By Maria Archibald, Sustainability Office. Photo credit: Dave Titensor/University of Utah
When Dr. Lazarus Adua read a book about “super polluters”—or major powerplants that account for a large chunk of global carbon emissions—he was inspired with a new research idea. “I was thinking—could the same thing apply at the household level?” Adua says. “I wanted to look at it with households, thinking about the super wealthy households as similar to the big power plants.”
Dr. Adua is assistant professor in the Department of Sociology at the University of Utah. On February 15 from 4-5 p.m., he will give a GCSC seminar called “The Downside of the Gap! Examining the Impacts of Inequality on Environmental Views and Outcomes in the United States.” The talk will explore Adua’s central research question: “when inequality expands in the country, how does that influence our impacts on the environment?”
Some economists believe that increasing inequality reduces environmental impacts, but Adua’s research challenges this notion. “What I am doing is to take those kinds of argument and bring it to the household level,” Adua explains. “I look at the extent to which expanded inequality among American households is impacting the environment.”
Adua’s initial findings show that inequality at the household level leads to increased carbon dioxide emissions and environmental impacts. “As incomes become more concentrated, those at the very top pollute a lot more than those at the very bottom,” says Adua.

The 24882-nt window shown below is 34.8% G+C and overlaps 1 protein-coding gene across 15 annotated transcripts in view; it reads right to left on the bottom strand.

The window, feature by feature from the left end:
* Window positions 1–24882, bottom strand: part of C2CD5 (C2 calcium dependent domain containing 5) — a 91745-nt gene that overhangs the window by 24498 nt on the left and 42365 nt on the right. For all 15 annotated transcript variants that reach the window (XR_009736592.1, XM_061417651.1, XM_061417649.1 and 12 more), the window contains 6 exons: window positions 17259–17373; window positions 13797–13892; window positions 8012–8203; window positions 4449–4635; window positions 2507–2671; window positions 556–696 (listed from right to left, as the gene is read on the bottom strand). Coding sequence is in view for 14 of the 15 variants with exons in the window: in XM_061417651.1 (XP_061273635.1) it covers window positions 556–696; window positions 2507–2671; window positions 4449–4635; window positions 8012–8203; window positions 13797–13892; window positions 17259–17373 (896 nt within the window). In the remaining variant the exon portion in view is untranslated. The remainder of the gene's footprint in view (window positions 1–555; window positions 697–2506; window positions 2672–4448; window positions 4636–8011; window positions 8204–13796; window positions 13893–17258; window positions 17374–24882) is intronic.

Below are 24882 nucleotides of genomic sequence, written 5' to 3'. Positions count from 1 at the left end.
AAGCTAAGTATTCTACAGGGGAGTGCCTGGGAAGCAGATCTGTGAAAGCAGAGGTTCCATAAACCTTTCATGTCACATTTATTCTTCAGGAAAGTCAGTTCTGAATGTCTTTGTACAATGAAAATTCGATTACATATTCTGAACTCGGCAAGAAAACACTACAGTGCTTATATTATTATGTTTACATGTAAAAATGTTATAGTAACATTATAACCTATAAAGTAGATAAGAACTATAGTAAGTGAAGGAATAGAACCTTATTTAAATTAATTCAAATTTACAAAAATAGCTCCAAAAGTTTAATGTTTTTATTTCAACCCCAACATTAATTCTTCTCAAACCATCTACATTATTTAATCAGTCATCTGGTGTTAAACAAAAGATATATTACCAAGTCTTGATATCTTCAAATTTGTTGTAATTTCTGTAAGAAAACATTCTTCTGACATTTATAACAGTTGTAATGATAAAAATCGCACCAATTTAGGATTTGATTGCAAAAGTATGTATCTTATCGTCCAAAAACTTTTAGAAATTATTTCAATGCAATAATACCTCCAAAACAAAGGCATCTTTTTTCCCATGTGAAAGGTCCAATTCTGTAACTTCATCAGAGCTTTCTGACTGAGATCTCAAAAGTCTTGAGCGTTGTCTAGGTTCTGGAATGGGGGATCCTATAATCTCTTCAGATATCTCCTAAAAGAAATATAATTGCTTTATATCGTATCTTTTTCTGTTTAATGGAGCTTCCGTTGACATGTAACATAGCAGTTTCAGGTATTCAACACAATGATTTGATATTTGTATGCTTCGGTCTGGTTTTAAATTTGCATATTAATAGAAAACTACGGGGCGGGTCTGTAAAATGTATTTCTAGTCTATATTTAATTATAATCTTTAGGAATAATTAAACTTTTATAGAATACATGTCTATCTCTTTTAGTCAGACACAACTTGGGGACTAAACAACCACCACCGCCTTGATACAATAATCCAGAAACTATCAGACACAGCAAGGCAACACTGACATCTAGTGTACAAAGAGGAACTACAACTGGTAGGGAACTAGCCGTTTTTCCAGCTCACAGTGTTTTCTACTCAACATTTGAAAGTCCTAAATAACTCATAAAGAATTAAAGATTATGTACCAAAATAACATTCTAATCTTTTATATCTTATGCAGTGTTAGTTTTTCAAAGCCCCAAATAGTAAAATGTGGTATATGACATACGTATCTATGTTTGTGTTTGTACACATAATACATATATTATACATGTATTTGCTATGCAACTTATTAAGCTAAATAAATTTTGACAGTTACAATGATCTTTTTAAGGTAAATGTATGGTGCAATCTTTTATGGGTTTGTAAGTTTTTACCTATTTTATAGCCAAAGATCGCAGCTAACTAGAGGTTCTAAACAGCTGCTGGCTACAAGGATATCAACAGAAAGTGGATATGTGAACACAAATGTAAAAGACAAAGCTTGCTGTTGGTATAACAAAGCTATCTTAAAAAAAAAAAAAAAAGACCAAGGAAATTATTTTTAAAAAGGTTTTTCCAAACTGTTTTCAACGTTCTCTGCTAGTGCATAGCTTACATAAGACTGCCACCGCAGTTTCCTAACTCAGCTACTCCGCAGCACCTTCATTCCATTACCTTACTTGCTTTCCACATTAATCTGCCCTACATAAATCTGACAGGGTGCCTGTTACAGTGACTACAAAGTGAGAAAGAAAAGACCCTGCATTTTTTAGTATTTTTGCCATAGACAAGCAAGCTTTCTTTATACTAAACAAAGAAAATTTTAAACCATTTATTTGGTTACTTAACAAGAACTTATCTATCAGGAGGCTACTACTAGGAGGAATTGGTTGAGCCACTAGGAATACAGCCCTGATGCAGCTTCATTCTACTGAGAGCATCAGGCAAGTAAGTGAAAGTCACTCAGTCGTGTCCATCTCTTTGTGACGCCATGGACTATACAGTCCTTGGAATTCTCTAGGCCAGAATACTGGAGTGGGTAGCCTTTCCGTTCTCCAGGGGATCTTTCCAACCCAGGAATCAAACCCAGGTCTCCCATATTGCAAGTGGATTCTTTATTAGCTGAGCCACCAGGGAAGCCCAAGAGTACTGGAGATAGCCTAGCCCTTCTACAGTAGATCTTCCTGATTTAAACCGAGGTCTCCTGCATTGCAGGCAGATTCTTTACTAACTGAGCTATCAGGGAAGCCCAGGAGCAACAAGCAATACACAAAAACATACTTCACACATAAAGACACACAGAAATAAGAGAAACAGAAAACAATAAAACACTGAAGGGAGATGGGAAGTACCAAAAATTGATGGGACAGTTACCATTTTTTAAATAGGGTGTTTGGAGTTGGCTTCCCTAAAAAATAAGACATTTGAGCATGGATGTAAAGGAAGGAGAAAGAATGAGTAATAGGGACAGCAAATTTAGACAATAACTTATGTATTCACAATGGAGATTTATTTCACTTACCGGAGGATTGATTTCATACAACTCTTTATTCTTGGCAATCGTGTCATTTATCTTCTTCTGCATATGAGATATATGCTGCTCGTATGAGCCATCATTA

While it might be expected that wealthy people contribute more to carbon emissions than their lower-income counterparts, Adua’s research shows that the impact on the environment by the affluent is disproportionate to their income and lifestyles. “Common sense tells us that wealthy people overall do consume more, and therefore they would pollute more,” Adua says. “But I wanted to go beyond that to show that the rate of consumption is actually way beyond what you would expect in terms of supporting even a luxury life.”
“There is an effect that is beyond just being wealthy or being upper income” says Adua, whose research also links inequality to opinions that preclude government funding for environmental protection. “The reason is simple: environmental views of the public can sometimes influence whether politicians or policymakers will take any actions related to the environment.”
Adua hopes attendees will leave his seminar with a better understanding of the connections between environment and inequality, and a commitment to addressing both. “I want people to see that if you deal with inequality, you actually will be in some ways dealing with climate change,” says Adua. “There is a public advantage to dealing with inequality…even if you don’t believe that we should address it for its own sake.”
“If you’re sitting in the in the audience and you don’t care about inequality, but you care about climate change, well these two things are married in some ways,” Adua says. To learn more about the intersection of climate change and inequality, register for Adua’s GCSC Seminar on Feb. 15 from 4-5 p.m.